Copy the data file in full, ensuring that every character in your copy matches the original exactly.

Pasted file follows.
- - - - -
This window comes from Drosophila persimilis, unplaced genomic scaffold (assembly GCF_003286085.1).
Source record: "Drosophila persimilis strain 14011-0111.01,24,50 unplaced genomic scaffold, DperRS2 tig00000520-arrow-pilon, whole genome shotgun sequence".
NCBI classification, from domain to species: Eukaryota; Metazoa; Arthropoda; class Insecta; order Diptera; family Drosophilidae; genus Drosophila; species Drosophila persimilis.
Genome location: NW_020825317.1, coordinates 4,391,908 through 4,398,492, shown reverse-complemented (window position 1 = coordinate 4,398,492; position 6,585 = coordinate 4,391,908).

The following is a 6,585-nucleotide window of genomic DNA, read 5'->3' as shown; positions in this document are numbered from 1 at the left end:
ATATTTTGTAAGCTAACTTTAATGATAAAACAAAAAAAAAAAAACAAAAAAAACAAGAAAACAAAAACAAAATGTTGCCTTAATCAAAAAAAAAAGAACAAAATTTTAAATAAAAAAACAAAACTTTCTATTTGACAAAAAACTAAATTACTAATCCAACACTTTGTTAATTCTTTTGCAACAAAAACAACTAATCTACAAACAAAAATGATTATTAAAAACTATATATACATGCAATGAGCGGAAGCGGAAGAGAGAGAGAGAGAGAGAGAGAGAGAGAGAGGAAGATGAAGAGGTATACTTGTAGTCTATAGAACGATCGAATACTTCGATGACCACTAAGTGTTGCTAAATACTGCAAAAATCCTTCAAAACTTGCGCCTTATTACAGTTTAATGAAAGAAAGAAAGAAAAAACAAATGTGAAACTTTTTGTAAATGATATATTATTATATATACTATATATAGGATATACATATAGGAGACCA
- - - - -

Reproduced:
This window comes from Drosophila persimilis, unplaced genomic scaffold (assembly GCF_003286085.1).
Source record: "Drosophila persimilis strain 14011-0111.01,24,50 unplaced genomic scaffold, DperRS2 tig00000520-arrow-pilon, whole genome shotgun sequence".
NCBI classification, from domain to species: Eukaryota; Metazoa; Arthropoda; class Insecta; order Diptera; family Drosophilidae; genus Drosophila; species Drosophila persimilis.
Genome location: NW_020825317.1, coordinates 4,391,908 through 4,398,492, shown reverse-complemented (window position 1 = coordinate 4,398,492; position 6,585 = coordinate 4,391,908).

The following is a 6,585-nucleotide window of genomic DNA, read 5'->3' as shown; positions in this document are numbered from 1 at the left end:
ATATTTTGTAAGCTAACTTTAATGATAAAACAAAAAAAAAAAAACAAAAAAAACAAGAAAACAAAAACAAAATGTTGCCTTAATCAAAAAAAAAAGAACAAAATTTTAAATAAAAAAACAAAACTTTCTATTTGACAAAAAACTAAATTACTAATCCAACACTTTGTTAATTCTTTTGCAACAAAAACAACTAATCTACAAACAAAAATGATTATTAAAAACTATATATACATGCAATGAGCGGAAGCGGAAGAGAGAGAGAGAGAGAGAGAGAGAGAGAGAGGAAGATGAAGAGGTATACTTGTAGTCTATAGAACGATCGAATACTTCGATGACCACTAAGTGTTGCTAAATACTGCAAAAATCCTTCAAAACTTGCGCCTTATTACAGTTTAATGAAAGAAAGAAAGAAAAAACAAATGTGAAACTTTTTGTAAATGATATATTATTATATATACTATATATAGGATATACATATAGGAGACCA